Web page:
Although one of Vincent van Gogh's most famous paintings, Starry Night, might have a peaceful and familiar air to it, the starry sky pattern seen on some equine hepatic (liver) ultrasounds is everything but van Gogh. It's more obscure and less preferred because it often points to a horse health problem.
To help equine practitioners gain a better understanding of this uncommon finding, Kelly Carlson, DVM, Dipl. ACVIM, presented a review of this pattern and associated findings at the 2011 American Association of Equine Practitioners convention, held Nov. 18-22 in San Antonio, Texas.
"The starry sky pattern is an unusual and dramatic ultrasonographic appearance of the equine liver characterized by numerous small hyperechoic foci, some of which cast an acoustic shadow," explained Carlson, of Rood & Riddle Equine Hospital, in Lexington, Ky.
In their retrospective review, Carlson and her colleagues aimed to better characterize all aspects of the ultrasonographic pattern. They reviewed the case records and ultrasonographic images of 18 adult horses (of mixed ages and breeds) in which the starry sky pattern was found.
Key findings included:
- Weight loss and anorexia were the most common associated clinical signs;
- The size of the liver and the echogenicity (solid matter visible as white; fluid appears black) were normal in most horses;
- The patterns resulted from hepatic granulomas (chronic inflammatory lesions), of unknown cause; and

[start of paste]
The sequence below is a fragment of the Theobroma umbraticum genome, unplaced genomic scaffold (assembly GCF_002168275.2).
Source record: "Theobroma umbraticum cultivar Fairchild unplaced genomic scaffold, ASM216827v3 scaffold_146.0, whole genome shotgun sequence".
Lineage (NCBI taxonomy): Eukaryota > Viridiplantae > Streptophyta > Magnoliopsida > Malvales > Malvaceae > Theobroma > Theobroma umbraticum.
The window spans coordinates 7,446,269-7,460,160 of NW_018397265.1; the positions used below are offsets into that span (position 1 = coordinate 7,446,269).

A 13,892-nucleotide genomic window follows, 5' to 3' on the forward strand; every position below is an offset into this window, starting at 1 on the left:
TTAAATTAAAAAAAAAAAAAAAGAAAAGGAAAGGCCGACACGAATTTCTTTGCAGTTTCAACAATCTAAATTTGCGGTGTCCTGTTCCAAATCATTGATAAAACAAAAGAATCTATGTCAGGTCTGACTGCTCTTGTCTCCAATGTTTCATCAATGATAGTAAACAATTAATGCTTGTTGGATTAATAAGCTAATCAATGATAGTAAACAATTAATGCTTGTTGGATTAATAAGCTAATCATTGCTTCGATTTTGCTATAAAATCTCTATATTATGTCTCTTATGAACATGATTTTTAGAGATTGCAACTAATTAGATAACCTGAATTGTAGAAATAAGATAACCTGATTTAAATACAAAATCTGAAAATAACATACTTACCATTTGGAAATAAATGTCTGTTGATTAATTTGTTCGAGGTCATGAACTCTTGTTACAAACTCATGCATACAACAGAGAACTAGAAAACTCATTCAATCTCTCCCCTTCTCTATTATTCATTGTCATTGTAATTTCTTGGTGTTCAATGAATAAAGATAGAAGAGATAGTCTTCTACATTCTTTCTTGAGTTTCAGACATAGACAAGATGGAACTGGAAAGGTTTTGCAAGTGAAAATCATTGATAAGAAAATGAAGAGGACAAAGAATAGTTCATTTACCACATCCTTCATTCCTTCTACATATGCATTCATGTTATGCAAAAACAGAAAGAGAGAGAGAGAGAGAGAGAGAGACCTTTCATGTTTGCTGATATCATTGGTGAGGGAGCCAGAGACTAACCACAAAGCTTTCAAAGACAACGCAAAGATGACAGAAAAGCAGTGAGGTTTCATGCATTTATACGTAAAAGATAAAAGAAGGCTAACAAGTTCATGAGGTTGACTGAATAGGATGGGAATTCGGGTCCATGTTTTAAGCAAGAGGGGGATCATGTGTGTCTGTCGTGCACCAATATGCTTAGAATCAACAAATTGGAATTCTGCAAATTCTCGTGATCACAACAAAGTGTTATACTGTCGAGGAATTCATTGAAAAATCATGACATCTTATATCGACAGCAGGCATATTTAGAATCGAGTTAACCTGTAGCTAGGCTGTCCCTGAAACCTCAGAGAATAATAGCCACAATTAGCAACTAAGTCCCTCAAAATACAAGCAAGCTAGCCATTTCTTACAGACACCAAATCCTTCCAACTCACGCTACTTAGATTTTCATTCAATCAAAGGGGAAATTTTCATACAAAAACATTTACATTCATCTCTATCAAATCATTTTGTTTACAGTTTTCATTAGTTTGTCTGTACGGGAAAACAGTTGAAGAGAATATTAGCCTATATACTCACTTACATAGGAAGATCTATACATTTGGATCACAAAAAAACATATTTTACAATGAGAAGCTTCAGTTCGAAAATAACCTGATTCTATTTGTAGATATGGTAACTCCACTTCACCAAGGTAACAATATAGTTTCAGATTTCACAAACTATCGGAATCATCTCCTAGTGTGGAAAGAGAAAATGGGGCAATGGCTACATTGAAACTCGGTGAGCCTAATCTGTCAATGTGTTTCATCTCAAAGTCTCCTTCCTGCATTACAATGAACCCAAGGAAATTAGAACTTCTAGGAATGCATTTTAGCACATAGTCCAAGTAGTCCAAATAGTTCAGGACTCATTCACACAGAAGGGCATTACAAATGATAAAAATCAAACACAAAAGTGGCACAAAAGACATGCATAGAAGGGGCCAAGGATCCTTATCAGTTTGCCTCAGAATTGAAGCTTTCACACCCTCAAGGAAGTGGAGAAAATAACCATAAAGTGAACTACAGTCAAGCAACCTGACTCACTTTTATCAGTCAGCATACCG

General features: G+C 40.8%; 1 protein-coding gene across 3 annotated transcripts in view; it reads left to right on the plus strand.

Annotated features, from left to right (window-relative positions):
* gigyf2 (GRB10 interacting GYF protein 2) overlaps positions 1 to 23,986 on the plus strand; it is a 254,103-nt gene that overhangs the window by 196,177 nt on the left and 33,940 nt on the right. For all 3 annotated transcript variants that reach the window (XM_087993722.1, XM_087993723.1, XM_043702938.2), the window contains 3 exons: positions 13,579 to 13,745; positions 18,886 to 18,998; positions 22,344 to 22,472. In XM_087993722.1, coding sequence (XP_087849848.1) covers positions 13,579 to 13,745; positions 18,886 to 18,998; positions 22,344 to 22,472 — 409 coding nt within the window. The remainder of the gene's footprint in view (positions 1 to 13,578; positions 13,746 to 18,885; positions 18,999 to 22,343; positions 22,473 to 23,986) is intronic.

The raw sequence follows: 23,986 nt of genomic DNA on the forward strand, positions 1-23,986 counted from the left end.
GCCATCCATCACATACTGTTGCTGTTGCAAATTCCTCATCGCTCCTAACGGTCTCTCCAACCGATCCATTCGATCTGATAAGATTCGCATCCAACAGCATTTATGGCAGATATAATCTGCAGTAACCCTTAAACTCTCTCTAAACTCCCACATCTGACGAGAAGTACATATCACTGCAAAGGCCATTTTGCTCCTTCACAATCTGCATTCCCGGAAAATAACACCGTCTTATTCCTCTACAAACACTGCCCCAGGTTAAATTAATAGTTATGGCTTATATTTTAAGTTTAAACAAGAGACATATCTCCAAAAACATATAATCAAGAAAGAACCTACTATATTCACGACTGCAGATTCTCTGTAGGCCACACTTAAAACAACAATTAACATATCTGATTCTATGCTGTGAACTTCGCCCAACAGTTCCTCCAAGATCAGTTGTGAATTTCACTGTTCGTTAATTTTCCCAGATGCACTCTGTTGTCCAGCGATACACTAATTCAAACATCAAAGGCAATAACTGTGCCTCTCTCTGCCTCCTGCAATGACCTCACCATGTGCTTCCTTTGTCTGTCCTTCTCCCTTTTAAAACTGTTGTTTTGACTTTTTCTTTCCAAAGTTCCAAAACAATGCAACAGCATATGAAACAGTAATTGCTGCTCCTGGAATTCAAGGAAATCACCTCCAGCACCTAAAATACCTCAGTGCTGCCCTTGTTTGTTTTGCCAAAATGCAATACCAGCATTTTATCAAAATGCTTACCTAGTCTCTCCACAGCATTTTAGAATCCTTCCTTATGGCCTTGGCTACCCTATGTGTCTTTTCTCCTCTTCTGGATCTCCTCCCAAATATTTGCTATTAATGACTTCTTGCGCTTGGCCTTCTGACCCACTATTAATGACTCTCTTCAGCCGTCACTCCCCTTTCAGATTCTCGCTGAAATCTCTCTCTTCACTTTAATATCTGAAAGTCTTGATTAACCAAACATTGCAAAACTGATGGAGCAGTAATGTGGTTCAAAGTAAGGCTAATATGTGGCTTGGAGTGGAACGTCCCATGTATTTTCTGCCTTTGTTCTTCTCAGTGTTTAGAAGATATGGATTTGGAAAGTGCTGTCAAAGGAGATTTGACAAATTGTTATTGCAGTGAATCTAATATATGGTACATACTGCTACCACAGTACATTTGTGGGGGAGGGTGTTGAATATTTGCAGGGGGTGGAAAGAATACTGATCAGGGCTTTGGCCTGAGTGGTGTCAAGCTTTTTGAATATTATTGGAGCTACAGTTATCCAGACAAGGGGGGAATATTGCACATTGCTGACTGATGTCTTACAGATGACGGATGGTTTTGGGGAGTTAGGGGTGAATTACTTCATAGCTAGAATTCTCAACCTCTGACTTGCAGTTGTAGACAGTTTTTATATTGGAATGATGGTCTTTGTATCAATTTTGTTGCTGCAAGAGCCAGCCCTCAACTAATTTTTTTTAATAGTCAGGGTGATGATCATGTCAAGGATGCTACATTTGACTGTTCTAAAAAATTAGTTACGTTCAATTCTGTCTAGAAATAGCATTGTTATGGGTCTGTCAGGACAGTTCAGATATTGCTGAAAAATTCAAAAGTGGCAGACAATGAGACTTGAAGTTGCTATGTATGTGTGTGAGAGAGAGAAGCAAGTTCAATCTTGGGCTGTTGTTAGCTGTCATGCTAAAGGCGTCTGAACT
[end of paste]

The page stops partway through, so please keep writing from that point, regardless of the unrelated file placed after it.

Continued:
- Fifteen of the 18 horses evaluated were diagnosed with additional ailments believed to be the primary cause of the clinical signs horses were exhibiting.
"Practitioners should recognize this dramatic ultrasonographic pattern and its association with hepatic granulomas," Carlson concluded, adding that the pattern seems to be associated with an additional disease process in most cases.
Additionally, she noted, a growing body of recent research from Texas A&M University indicates that the hepatic granulomas might be due to infection with ¬Heterobilharzia americana. In dogs, raccoons, and other mammals in the Southeast, migration of H. americana eggs into the liver results in parasitic granulomas.
More research is needed to further the understanding of the starry sky ultrasound pattern and H. americana infection in horses.
Disclaimer: Seek the advice of a qualified veterinarian before proceeding with any diagnosis, treatment, or therapy.